Along with Frank, Sanders has taken particular pleasure in watching how the L.A. Times has absorbed the new reality of the case. The newspaper's story reporting the discovery of the Boagni materials changed dramatically from one edition to the next. The first version ran under a subhead reading, "Three weeks into their civil case, lawyers for Notorious B.I.G.'s family have failed to prove an LAPD link to the star's 1997 slaying." That version did not even mention the lockdown of the LAPD's Robbery-Homicide Division and the discovery of the hidden tapes and documents until the fifth paragraph. By the third version of the story, however, the lead sentence reflected what was already appearing in East Coast newspapers: "The LAPD deliberately hid witness statements tying corrupt police to the slaying of Notorious B.I.G., a federal judge said Thursday in granting a mistrial and potentially lucrative attorney fees to the rapper's family."
Still, the newspaper didn't seem to want to go down without a fight. In the first article reporting the discovery of the hidden Boagni materials, Andrew Blankstein, the reporter who had covered the trial for the Times, threw in a line from Mack, interviewed in prison, claiming that Sanders and Frank "offered him inducements to change his testimony." Sanders, who had already called the allegations a lie, confronted Blankstein. According to Sanders, "He said to me, 'I've got editors. I was instructed to put that in there.' So I know that somebody in a position of power at that newspaper has an agenda. I don't know what it is, but I know that it involves discrediting our case and protecting the city from this lawsuit." (Blankstein didn't return calls asking for comment.)
Los Angeles Times assistant managing editor Marc Duvoisin told Rolling Stone, "We stand behind our coverage of the killings of Tupac Shakur and Christopher Wallace. Chuck Philips and The Los Angeles Times have no agenda regarding these stories. We have not tried to favor or disfavor any of the parties to the Wallace lawsuit. We have tried to learn about and publish important and interesting information to the best of our ability, and we will continue to do so. For reasons that should be obvious, we will not reveal the identities of confidential sources."
Sanders visited Boagni in prison in early October. Composed and articulate, he "might now be the best witness we have," the attorney says. Alerted soon after this visit that LAPD officials were spreading the story that Boagni had recanted, Sanders asked if it was true, and in reply, received a letter in which Boagni wrote that he stood by his earlier testimony "100,000 percent." The letter also made it clear, however, that Boagni was beginning to recognize the powerful position in which recent events had placed him. He had just been visited in prison by an LAPD representative, who "made it perfectly clear that if I was to testify, I would bury the city and the LAPD," wrote Boagni, adding that the police representative "also made it clear he hoped I wouldn't depose or testify."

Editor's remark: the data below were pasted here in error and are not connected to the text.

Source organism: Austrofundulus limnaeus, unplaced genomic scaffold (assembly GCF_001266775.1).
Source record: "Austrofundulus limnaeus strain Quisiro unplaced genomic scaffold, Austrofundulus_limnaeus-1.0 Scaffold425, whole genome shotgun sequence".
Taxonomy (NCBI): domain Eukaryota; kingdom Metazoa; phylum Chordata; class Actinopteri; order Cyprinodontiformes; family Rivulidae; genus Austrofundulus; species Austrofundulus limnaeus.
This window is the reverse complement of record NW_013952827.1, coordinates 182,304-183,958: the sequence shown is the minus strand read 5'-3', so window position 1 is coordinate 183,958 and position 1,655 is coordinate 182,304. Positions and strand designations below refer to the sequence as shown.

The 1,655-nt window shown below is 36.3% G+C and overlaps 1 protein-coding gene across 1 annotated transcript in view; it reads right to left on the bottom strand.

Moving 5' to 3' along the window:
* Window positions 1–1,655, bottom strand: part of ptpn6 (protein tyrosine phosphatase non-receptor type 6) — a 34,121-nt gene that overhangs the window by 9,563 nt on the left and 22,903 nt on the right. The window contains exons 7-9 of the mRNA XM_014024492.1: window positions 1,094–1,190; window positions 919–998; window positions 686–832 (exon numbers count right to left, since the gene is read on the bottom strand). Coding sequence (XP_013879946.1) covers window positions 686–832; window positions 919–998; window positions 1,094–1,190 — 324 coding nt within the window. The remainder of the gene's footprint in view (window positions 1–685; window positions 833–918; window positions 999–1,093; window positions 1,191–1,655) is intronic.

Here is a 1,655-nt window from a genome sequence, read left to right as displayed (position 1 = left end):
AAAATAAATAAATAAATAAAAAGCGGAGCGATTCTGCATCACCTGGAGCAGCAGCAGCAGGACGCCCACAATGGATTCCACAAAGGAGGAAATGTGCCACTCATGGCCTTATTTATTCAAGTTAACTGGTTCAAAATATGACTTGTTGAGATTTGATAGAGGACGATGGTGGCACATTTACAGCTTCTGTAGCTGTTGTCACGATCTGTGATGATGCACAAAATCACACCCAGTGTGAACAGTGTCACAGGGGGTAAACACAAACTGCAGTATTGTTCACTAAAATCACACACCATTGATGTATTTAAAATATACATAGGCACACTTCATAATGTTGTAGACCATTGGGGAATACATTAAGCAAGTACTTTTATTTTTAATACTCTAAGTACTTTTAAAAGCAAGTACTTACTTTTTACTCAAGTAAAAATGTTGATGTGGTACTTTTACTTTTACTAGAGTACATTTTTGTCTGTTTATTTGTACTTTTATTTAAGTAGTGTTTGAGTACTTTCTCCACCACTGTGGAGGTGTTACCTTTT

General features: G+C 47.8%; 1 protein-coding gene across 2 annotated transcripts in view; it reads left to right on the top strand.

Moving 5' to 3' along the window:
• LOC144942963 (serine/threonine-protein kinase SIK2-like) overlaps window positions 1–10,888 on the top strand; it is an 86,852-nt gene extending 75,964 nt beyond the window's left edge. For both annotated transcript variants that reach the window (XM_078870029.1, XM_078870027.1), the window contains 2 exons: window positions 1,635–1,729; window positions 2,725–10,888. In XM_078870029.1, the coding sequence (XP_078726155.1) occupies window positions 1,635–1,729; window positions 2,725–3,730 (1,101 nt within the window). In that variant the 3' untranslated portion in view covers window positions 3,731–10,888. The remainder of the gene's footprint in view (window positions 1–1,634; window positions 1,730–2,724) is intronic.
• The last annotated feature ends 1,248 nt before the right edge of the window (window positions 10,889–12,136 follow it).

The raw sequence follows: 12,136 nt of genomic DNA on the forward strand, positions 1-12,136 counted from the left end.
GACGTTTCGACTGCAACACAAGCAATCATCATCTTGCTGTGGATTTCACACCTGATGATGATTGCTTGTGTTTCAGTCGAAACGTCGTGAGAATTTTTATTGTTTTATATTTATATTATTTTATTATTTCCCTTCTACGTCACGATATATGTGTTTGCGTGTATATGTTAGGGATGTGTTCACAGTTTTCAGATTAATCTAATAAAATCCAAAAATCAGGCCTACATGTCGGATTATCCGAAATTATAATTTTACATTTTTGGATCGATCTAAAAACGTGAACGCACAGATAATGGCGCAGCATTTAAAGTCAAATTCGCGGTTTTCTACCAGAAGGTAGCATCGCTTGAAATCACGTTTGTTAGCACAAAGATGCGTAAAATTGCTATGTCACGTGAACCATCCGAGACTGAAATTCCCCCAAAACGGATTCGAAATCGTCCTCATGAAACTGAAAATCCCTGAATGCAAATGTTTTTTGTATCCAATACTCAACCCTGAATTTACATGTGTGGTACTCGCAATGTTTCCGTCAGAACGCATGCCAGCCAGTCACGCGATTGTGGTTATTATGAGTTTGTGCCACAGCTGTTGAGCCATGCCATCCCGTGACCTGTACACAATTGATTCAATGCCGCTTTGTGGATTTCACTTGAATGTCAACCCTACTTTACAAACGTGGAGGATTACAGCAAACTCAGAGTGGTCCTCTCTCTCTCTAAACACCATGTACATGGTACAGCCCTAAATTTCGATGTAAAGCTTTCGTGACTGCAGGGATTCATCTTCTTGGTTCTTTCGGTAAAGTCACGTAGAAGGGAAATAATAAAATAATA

Sanders' concerns about how the city and the LAPD might try to manipulate Boagni are likely to be overwhelmed by the eighty-one CDs of evidence related to Perez that the LAPD is supposed to send in response to the plaintiffs' most recent discovery demand. The CDs are expected to contain tens of thousands of pages of documents, and he and Frank will have no choice but to search through every one of them, Sanders knows, as they prepare for the next trial.
Meanwhile, eight years after the death of the Notorious B.I.G., he remains a major star. Later this month, Bad Boy Records will release Duets: The Final Chapter, in which contemporary stars such as Snoop Dogg, Eminem and Jay-Z rap to existing Biggie tracks.
Voletta Wallace continues to insist that she doesn't care how large her victory is in this civil case. The L.A. Times has reported that the Wallace estate has tried to settle for as little as $18 million. Sanders won't comment on that, but he notes that the Times articles have omitted one crucial detail of every settlement discussion he has had with the city: his client's demand that the LAPD devote its resources to solving her son's murder. "What I need from this lawsuit is that the person or persons who murdered my son are brought to justice," Wallace says. "What I need from this lawsuit is honesty. What I need from this lawsuit is to show that humans have integrity, show that they're not cowards, show that they're not liars, show that they care about the truth."
Wallace seems to have achieved a remarkable calm amid the storm of secrets and lies her court claim has unleashed. "Let it all come out," she says. "There's nothing they can surprise me with anymore." When asked what she imagines her dead son would say about her claim that his murder was the nexus of a vast and complex conspiracy, she pauses for a few moments, then answers, "I think he would say, "Well, if you didn't know before, now you do.'"
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